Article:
Wuthering Heights, Emily Brontë
Thomas Cautley Newby, 1847
“My love for Heathcliff resembles the eternal rocks beneath—a source of little visible delight, but necessary. Nelly, I am Heathcliff! He’s always, always in my mind—not as a pleasure, any more than I am always a pleasure to myself, but as my own being.”
His own moors were ponds filled with sunfish, rusted roller skates, and reflections of stars at night. There were summer vacations: Blow Pops and bicycles, bowling alleys, and baseball diamonds. There were lines for blockbusters like Jaws and Star Wars. There was endless waiting: classroom clocks with hands that refused to budge and long calendar days that refused to let Christmas come any sooner. There was a kiss with Jill behind the beautifully decorated tree.
And then, there came a time when a Blue Velvet director sang a Mark Linkous song about time slippin’ by. And it was August. And it was September. The Everetts moved away long ago. There were memories: stickers sent from the Steve Austin Fan Club, block parties, ten-speeds, fishing poles and tackles of lures, Halloween costumes, cornish hens in Beverly Hills at Thanksgiving after a bike ride up the coast to Venice Beach. There was always music and there were always movies. Then came VCRs and home theaters. Before the layoffs. Before the diagnoses and funerals. Before the unknown.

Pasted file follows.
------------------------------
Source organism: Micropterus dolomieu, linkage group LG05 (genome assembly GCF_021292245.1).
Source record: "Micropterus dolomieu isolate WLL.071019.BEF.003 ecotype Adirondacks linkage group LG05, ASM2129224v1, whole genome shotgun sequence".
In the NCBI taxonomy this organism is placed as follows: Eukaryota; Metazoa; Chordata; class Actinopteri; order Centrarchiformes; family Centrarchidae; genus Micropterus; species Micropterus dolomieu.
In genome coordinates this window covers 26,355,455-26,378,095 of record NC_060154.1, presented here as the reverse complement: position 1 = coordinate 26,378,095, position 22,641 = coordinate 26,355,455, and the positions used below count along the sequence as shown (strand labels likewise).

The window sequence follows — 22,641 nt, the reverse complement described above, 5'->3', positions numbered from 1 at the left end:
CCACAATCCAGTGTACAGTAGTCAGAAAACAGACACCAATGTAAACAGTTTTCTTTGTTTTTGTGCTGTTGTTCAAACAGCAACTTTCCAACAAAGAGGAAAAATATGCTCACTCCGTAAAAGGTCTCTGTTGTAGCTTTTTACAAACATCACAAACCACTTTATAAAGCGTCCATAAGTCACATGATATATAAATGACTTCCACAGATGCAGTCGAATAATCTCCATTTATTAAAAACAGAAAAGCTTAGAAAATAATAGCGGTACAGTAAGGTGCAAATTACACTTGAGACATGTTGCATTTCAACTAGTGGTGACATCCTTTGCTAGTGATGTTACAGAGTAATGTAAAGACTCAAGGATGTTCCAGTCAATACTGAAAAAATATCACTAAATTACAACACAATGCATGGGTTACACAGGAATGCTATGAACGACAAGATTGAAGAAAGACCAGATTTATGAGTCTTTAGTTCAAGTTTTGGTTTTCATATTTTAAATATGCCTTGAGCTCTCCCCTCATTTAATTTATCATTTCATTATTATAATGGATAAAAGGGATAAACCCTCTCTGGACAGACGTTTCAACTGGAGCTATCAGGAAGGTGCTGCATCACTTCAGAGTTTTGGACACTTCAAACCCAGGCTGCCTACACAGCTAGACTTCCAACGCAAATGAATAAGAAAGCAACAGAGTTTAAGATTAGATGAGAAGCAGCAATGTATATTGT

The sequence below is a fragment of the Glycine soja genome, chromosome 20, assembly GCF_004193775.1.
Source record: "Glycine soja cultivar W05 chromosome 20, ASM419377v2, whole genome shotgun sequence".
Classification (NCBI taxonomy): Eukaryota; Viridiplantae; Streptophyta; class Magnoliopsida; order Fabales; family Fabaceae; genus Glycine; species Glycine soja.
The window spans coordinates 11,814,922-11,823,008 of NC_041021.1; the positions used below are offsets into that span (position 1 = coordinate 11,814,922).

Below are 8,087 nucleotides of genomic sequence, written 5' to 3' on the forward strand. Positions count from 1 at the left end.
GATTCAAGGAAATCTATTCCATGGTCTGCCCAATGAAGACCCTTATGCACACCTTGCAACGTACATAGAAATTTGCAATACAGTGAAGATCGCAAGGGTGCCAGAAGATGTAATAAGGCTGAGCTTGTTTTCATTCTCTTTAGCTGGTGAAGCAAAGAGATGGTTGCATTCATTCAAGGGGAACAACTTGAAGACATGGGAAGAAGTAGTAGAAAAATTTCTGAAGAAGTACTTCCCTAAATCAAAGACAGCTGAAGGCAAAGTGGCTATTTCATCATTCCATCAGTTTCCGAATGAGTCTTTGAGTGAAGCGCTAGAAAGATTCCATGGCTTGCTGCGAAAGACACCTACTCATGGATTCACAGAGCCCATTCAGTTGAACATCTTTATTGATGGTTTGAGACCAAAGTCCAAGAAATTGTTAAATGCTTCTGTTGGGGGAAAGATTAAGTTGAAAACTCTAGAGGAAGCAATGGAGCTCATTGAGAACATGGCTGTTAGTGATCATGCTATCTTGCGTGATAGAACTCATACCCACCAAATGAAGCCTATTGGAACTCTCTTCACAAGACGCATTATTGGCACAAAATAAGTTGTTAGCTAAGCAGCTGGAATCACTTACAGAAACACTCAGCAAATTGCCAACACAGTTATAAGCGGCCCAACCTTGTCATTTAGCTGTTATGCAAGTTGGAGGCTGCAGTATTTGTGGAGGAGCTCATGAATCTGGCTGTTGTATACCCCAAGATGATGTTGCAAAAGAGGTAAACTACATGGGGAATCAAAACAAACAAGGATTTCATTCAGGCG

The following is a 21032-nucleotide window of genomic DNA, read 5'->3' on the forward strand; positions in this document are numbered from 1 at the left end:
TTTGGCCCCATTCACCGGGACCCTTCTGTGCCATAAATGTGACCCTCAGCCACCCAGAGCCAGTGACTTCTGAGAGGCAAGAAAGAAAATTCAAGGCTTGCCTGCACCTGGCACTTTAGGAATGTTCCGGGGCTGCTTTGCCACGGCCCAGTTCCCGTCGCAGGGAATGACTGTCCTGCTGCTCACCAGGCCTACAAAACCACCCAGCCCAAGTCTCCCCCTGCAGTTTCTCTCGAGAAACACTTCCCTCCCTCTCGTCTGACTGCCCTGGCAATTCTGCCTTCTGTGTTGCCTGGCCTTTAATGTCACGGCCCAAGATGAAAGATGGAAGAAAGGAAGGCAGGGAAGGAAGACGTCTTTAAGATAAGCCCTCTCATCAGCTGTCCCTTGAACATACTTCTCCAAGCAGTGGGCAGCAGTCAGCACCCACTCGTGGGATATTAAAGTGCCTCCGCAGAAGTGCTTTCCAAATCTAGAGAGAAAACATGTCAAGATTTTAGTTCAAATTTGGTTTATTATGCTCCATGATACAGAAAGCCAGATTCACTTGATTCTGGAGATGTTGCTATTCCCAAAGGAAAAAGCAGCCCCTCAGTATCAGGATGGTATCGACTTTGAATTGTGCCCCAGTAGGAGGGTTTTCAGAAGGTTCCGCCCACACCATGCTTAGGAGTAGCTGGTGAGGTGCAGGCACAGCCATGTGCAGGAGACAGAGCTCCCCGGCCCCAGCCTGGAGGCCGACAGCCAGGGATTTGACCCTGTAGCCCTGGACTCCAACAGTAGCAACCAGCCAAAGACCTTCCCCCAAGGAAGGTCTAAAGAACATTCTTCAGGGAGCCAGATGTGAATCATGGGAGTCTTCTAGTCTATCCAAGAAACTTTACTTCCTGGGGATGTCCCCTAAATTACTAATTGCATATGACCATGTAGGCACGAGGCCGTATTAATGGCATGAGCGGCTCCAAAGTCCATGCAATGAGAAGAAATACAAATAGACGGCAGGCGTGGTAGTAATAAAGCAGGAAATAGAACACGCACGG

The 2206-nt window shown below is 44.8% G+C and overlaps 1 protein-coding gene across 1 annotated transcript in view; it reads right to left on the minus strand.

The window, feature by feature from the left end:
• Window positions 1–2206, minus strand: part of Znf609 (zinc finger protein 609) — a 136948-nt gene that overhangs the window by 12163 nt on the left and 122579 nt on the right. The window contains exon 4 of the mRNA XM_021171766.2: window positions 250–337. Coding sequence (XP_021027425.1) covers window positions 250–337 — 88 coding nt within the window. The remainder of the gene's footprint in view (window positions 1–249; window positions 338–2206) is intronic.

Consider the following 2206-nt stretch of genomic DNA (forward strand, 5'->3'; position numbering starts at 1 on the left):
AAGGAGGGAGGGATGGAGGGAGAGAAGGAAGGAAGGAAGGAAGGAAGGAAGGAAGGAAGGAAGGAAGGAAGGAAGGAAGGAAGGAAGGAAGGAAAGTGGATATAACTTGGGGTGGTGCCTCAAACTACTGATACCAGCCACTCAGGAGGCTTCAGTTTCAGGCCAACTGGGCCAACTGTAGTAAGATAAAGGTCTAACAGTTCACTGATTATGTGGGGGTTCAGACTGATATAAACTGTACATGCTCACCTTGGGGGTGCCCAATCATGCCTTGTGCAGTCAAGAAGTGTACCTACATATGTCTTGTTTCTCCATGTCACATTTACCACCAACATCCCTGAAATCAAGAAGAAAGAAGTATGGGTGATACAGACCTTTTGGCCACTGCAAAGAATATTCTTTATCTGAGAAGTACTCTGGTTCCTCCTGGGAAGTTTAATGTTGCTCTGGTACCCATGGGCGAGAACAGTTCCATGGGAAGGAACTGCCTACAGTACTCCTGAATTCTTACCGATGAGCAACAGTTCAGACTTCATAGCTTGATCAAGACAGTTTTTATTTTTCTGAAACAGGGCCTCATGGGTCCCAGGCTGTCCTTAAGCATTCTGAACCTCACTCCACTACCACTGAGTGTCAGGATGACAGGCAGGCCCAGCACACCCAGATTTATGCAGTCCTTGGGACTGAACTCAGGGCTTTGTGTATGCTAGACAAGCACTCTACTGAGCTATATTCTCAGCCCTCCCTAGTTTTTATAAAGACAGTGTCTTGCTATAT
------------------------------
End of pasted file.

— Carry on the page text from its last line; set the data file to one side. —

There were epilogues. Within the cruel confines of possessed minds, ill-fated lovers dive into the warm teal of eternal youth. They drift out to sea. But they are destined to return, these prisoners of love. They always return. They return to realities as grand and immovable as steel skyscrapers that line the cement of old and cold city streets where history’s other lovers—the lucky ones—once shared a glance at the moon.
A legend resurfaces. Word of mouth. A bullet point on a syllabus. The Internet. A pale white face appears in a window blown open by a harsh bitter wind. Silhouettes sway in and out of the horizon. It is a night much like tonight. There is a distinct smell of musty trapped air. Cries creep through the tap-tap-tap of rain. There are other sounds. Listen to the rustle of leaves and alley trash skidding across cracked pavement and you might even fall under a spell. It is a whispering secret history of ghosts and of eternity passing.